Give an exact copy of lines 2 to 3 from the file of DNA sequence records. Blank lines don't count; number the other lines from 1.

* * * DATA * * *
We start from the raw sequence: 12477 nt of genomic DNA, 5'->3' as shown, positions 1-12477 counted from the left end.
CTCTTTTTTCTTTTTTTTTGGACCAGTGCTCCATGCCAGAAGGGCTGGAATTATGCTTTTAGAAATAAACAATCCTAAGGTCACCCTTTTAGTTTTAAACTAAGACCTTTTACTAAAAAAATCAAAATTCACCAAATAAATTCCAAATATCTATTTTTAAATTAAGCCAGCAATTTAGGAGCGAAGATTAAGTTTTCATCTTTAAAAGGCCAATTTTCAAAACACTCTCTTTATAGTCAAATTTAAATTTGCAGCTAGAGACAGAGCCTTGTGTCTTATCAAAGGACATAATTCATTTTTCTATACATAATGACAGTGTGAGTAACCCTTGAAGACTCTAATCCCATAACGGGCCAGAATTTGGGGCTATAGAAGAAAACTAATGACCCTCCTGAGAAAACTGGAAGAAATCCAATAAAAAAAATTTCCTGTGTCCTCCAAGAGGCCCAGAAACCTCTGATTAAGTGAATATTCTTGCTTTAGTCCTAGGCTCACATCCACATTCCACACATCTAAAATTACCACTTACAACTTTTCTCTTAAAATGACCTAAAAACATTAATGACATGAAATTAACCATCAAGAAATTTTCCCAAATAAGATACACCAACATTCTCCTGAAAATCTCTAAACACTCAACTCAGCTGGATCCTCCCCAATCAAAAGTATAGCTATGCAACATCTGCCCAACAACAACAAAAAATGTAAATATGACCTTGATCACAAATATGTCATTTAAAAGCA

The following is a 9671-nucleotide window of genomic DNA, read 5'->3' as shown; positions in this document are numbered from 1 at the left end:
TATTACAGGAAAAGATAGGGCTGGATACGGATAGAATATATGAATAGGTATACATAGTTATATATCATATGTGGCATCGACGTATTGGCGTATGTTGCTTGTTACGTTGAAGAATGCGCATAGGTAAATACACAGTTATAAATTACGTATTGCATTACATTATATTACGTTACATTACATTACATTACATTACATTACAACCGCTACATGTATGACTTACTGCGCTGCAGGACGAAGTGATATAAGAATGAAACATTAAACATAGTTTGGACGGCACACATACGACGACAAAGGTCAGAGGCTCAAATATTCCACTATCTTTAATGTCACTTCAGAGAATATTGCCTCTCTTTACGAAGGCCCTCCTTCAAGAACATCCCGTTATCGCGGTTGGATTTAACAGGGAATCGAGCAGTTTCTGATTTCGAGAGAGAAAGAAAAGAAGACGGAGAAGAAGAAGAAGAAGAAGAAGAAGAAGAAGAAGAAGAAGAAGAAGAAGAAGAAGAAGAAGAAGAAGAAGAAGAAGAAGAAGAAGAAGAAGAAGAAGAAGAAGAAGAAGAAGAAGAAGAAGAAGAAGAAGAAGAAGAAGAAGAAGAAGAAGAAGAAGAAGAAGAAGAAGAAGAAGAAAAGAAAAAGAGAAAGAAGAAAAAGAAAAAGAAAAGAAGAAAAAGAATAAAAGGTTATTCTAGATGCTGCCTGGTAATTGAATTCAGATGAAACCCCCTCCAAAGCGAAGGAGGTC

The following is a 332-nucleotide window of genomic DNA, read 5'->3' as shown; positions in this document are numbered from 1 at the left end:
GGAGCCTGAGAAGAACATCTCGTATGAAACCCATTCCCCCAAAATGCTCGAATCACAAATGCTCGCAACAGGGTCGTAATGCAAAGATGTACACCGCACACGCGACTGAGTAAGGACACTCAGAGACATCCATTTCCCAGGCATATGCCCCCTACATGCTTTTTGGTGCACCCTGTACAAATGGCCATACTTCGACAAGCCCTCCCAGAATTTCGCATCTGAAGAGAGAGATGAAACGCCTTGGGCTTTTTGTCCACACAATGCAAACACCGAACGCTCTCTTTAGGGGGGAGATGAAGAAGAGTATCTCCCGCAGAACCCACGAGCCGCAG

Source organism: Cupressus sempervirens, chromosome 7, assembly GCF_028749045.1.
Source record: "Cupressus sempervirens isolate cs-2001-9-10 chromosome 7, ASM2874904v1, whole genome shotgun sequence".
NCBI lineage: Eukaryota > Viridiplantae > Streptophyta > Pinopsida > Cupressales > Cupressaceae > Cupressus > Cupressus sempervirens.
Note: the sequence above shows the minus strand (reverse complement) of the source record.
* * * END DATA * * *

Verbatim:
CTCTTTTTTCTTTTTTTTTGGACCAGTGCTCCATGCCAGAAGGGCTGGAATTATGCTTTTAGAAATAAACAATCCTAAGGTCACCCTTTTAGTTTTAAACTAAGACCTTTTACTAAAAAAATCAAAATTCACCAAATAAATTCCAAATATCTATTTTTAAATTAAGCCAGCAATTTAGGAGCGAAGATTAAGTTTTCATCTTTAAAAGGCCAATTTTCAAAACACTCTCTTTATAGTCAAATTTAAATTTGCAGCTAGAGACAGAGCCTTGTGTCTTATCAAAGGACATAATTCATTTTTCTATACATAATGACAGTGTGAGTAACCCTTGAAGACTCTAATCCCATAACGGGCCAGAATTTGGGGCTATAGAAGAAAACTAATGACCCTCCTGAGAAAACTGGAAGAAATCCAATAAAAAAAATTTCCTGTGTCCTCCAAGAGGCCCAGAAACCTCTGATTAAGTGAATATTCTTGCTTTAGTCCTAGGCTCACATCCACATTCCACACATCTAAAATTACCACTTACAACTTTTCTCTTAAAATGACCTAAAAACATTAATGACATGAAATTAACCATCAAGAAATTTTCCCAAATAAGATACACCAACATTCTCCTGAAAATCTCTAAACACTCAACTCAGCTGGATCCTCCCCAATCAAAAGTATAGCTATGCAACATCTGCCCAACAACAACAAAAAATGTAAATATGACCTTGATCACAAATATGTCATTTAAAAGCA

The following is a 9671-nucleotide window of genomic DNA, read 5'->3' as shown; positions in this document are numbered from 1 at the left end: